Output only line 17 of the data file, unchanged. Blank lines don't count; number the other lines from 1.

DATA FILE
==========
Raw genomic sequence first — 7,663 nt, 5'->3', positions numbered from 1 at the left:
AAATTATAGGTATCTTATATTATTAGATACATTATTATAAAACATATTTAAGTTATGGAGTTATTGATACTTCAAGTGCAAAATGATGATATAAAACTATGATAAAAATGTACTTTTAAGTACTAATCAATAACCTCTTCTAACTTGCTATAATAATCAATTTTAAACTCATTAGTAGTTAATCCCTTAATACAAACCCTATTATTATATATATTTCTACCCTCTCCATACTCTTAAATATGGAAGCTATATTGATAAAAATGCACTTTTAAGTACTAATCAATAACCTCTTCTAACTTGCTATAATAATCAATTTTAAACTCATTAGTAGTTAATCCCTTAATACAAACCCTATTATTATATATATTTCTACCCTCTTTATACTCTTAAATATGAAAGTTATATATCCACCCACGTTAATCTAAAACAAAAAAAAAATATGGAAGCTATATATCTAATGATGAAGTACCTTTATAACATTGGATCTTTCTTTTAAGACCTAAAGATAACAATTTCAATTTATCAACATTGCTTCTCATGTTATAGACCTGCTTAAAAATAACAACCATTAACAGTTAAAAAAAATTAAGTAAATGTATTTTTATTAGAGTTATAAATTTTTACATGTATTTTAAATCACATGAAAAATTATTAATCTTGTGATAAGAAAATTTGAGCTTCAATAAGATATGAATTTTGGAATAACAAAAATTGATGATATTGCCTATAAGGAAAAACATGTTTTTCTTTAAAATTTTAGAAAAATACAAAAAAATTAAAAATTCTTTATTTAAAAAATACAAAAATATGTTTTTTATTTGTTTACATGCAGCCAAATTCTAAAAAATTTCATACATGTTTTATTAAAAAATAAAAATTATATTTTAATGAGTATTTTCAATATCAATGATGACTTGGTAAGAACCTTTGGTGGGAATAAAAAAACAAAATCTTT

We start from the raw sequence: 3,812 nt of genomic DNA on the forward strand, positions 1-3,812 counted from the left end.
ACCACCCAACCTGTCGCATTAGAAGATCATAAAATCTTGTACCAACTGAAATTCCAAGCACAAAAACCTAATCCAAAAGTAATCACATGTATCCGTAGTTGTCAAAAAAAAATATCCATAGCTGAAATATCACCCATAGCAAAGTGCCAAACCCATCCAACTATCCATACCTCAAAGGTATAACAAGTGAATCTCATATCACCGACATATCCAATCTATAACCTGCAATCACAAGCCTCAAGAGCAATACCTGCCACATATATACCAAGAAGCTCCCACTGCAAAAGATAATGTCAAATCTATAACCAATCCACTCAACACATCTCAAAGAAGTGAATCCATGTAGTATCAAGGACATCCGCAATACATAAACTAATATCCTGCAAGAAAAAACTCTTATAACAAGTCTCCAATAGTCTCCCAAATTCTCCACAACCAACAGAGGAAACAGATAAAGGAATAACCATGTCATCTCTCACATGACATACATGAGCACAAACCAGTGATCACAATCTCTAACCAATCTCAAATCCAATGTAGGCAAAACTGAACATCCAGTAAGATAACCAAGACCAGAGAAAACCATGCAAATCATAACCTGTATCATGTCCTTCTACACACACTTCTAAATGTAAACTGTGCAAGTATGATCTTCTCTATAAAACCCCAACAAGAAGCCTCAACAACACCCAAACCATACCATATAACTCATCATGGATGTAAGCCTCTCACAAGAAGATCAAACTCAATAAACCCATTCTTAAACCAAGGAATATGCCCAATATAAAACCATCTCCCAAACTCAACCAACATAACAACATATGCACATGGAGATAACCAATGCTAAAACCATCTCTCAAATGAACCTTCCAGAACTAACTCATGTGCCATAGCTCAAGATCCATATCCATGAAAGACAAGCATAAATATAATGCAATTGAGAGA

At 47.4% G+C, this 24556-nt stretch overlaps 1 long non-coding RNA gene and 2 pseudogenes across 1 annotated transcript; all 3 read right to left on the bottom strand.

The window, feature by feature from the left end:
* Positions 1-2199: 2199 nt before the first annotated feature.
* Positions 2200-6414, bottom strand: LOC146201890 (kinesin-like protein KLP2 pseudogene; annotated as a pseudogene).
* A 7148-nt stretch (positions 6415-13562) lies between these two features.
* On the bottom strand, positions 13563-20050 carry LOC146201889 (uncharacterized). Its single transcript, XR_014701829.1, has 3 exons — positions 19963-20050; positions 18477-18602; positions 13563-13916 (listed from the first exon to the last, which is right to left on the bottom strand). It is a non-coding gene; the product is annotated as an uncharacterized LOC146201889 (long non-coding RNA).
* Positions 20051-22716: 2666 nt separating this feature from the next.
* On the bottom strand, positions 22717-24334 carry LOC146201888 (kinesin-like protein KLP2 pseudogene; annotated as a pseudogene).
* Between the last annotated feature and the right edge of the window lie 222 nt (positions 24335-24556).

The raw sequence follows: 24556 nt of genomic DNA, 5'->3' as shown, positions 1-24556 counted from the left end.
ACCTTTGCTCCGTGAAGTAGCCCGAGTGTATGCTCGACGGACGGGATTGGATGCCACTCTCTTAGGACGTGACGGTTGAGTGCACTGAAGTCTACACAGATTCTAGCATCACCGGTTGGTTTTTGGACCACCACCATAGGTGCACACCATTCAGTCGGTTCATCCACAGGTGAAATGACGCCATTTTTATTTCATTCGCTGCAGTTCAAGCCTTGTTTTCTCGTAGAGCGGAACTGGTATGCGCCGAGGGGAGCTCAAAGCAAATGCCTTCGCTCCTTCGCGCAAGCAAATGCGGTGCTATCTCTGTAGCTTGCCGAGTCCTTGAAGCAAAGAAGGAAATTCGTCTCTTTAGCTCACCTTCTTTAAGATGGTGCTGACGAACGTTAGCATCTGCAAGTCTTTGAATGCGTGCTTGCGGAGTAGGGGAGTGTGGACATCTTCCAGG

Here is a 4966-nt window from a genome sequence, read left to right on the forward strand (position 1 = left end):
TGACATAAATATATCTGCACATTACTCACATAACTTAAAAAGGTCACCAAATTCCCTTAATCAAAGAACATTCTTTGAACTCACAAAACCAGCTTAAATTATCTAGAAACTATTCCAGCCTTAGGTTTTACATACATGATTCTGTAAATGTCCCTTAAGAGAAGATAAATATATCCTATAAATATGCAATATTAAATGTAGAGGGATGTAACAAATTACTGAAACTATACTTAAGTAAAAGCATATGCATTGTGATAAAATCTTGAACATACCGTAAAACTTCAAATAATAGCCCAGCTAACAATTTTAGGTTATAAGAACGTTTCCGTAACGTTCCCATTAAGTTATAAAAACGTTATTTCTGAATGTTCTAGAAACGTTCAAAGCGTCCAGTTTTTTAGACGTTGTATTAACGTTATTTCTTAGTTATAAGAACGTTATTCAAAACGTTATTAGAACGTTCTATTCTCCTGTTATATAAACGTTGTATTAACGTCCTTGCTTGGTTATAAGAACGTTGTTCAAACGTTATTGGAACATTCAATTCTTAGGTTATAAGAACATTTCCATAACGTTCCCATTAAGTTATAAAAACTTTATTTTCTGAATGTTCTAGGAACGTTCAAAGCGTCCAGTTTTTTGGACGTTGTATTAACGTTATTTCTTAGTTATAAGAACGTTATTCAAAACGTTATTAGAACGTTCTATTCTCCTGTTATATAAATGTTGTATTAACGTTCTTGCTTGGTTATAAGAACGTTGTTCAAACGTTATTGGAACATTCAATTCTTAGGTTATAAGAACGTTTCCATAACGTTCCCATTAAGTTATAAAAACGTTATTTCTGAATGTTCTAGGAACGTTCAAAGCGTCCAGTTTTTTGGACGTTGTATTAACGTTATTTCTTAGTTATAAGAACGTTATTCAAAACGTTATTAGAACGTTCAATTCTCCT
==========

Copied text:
TGACATAAATATATCTGCACATTACTCACATAACTTAAAAAGGTCACCAAATTCCCTTAATCAAAGAACATTCTTTGAACTCACAAAACCAGCTTAAATTATCTAGAAACTATTCCAGCCTTAGGTTTTACATACATGATTCTGTAAATGTCCCTTAAGAGAAGATAAATATATCCTATAAATATGCAATATTAAATGTAGAGGGATGTAACAAATTACTGAAACTATACTTAAGTAAAAGCATATGCATTGTGATAAAATCTTGAACATACCGTAAAACTTCAAATAATAGCCCAGCTAACAATTTTAGGTTATAAGAACGTTTCCGTAACGTTCCCATTAAGTTATAAAAACGTTATTTCTGAATGTTCTAGAAACGTTCAAAGCGTCCAGTTTTTTAGACGTTGTATTAACGTTATTTCTTAGTTATAAGAACGTTATTCAAAACGTTATTAGAACGTTCTATTCTCCTGTTATATAAACGTTGTATTAACGTCCTTGCTTGGTTATAAGAACGTTGTTCAAACGTTATTGGAACATTCAATTCTTAGGTTATAAGAACATTTCCATAACGTTCCCATTAAGTTATAAAAACTTTATTTTCTGAATGTTCTAGGAACGTTCAAAGCGTCCAGTTTTTTGGACGTTGTATTAACGTTATTTCTTAGTTATAAGAACGTTATTCAAAACGTTATTAGAACGTTCTATTCTCCTGTTATATAAATGTTGTATTAACGTTCTTGCTTGGTTATAAGAACGTTGTTCAAACGTTATTGGAACATTCAATTCTTAGGTTATAAGAACGTTTCCATAACGTTCCCATTAAGTTATAAAAACGTTATTTCTGAATGTTCTAGGAACGTTCAAAGCGTCCAGTTTTTTGGACGTTGTATTAACGTTATTTCTTAGTTATAAGAACGTTATTCAAAACGTTATTAGAACGTTCAATTCTCCT